Skip to main content

We use cookies to help us improve your experience and to provide services like web chat. We also use cookies to measure the effectiveness of public health campaigns and understand how people use the website.

To find out more about cookies and how we use them, please see our privacy policy.


For health information and advice, read our pages on coronavirus.

Phenylketonuria (PKU) - heel prick screening

About phenylketonuria

Phenylketonuria (PKU) is an inherited condition. It means that a baby's body cannot break down the amino acid phenylalanine, which is found in protein.

This is caused by a problem with a gene, which limits production of the enzyme needed to break down phenylalanine.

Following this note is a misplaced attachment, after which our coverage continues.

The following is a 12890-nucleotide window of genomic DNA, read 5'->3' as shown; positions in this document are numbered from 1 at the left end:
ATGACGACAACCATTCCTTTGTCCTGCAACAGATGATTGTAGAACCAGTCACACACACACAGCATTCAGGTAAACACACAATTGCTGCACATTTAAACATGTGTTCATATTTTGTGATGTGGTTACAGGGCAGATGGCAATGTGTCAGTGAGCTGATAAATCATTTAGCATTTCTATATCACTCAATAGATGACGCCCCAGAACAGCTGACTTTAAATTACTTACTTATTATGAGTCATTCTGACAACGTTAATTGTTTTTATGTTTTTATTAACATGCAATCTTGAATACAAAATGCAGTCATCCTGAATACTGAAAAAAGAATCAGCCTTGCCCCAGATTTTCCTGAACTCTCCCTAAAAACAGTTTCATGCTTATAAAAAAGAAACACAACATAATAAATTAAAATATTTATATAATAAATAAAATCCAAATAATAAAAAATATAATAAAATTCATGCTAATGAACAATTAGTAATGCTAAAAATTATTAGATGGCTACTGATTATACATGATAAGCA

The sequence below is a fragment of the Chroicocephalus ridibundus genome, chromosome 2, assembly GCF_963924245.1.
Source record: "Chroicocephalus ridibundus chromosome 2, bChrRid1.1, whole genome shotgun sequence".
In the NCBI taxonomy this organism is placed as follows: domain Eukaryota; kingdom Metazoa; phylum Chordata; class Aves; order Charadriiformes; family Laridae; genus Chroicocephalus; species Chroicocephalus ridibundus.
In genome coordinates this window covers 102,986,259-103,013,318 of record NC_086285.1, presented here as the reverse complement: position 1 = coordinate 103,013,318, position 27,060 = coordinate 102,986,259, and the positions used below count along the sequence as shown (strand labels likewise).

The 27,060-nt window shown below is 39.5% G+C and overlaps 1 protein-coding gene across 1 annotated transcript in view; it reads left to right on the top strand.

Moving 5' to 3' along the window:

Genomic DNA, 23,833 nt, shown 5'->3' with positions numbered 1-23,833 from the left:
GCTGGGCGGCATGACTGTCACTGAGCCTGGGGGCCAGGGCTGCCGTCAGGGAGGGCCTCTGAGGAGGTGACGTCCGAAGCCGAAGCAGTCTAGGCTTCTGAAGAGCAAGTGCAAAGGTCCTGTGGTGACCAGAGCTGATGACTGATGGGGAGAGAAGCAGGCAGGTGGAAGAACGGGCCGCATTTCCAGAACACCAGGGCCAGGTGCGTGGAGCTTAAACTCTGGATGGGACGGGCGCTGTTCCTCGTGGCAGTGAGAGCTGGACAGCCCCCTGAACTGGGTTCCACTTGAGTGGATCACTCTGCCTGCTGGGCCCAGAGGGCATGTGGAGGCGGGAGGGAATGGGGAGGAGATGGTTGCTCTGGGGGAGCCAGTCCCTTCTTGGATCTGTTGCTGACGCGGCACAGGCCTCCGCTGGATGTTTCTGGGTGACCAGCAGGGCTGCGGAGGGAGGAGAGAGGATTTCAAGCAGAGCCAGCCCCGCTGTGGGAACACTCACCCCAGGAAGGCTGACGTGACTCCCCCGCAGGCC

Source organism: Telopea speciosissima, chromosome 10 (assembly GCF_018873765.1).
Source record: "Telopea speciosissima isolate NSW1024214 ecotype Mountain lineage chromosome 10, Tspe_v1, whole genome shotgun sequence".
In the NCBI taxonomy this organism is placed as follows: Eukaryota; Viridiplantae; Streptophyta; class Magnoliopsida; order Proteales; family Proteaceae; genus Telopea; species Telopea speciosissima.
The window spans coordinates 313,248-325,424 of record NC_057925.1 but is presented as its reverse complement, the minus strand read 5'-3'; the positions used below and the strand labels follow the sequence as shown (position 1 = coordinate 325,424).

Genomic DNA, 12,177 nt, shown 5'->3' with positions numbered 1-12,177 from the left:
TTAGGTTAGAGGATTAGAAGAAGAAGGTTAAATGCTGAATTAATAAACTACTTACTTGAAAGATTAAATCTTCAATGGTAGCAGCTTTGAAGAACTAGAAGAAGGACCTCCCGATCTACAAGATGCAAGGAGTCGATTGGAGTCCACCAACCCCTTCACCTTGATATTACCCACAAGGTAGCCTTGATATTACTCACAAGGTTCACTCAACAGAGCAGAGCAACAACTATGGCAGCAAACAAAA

High levels of phenylalanine in a baby's body are harmful. If untreated, they can lead to intellectual or physical disability.

Babies born in Ireland with PKU

Around 1 in every 4,500 babies born in Ireland will have PKU or a milder form called hyperphenylalaninaemia.

If both parents carry the altered gene they have a 1 in 4 chance of having a baby with PKU.

How heel prick screening can help

If the heel prick suggests your baby may have PKU, they will be referred to a specialist.

Your baby will be put on a special low-protein diet.

When babies with PKU are diagnosed as newborns and started on treatment, they grow up healthy and well, once the diet is adhered to.

page last reviewed: 28/11/2018
next review due: 28/11/2021